Elder: Comey Must Be Asked This Question About Exoneration of Hillary Clinton

Fitton Says Comey's an Anti-Trump Activist: 'He Might as Well Be Running the DNC'

Judge Andrew Napolitano on Thursday said it does not appear James Comey broke the law by leaking memos detailing his private discussions with President Trump.

Trump and some Republican lawmakers have suggested the former FBI director committed a crime by giving the memos to a friend, who then leaked the contents of one memo to the New York Times.

On "Fox & Friends," Napolitano explained that the friend, Columbia University law professor Daniel Richman, has confirmed that he worked as a special government employee for the FBI and had a security clearance sufficient to receive the memos.

Napolitano added that the contents of the memo leaked to the Times apparently did not contain any classified information, saying that it appears Comey has covered himself "wonderfully."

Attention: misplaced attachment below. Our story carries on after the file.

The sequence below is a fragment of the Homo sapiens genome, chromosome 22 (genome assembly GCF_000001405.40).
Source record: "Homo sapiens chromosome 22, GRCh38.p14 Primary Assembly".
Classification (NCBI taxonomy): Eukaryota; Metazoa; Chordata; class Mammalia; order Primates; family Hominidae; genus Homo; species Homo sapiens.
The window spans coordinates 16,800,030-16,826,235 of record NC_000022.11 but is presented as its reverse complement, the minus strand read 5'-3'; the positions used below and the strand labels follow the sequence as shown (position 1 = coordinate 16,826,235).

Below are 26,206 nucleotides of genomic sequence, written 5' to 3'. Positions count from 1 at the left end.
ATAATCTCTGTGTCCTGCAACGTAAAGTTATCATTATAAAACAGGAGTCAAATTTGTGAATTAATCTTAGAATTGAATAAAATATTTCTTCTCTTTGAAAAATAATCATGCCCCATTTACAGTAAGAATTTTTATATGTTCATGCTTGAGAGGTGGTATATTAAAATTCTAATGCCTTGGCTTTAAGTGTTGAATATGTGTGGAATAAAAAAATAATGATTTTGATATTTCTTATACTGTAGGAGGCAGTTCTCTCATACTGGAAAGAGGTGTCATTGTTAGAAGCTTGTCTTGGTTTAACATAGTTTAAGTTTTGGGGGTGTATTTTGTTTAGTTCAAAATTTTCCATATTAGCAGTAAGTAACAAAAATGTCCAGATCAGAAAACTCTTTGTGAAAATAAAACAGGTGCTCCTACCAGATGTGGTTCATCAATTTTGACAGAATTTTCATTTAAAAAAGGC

“Now, I jumped the gun here the other day, not knowing that Professor Richman had a security clearance," Napolitano said. “And one of you, I think, said to me, ‘Did Jim Comey break the law?' And I said it appears he did. I since have apologized. It now appears did he not.”

“We didn’t know about the professor having the clearance, which is why, as a judge, I ought to have known you've got to get all the facts before you form a judgment.”

Watch the analysis above and don't miss James Comey's sitdown with Bret Baier.

Dershowitz: Trump 'Not Out of the Woods' in NY Federal Probe of Michael Cohen

Trump Blasts Comey as Criminal, Talks Ronny Jackson, Kanye, Cohen on 'Fox & Friends'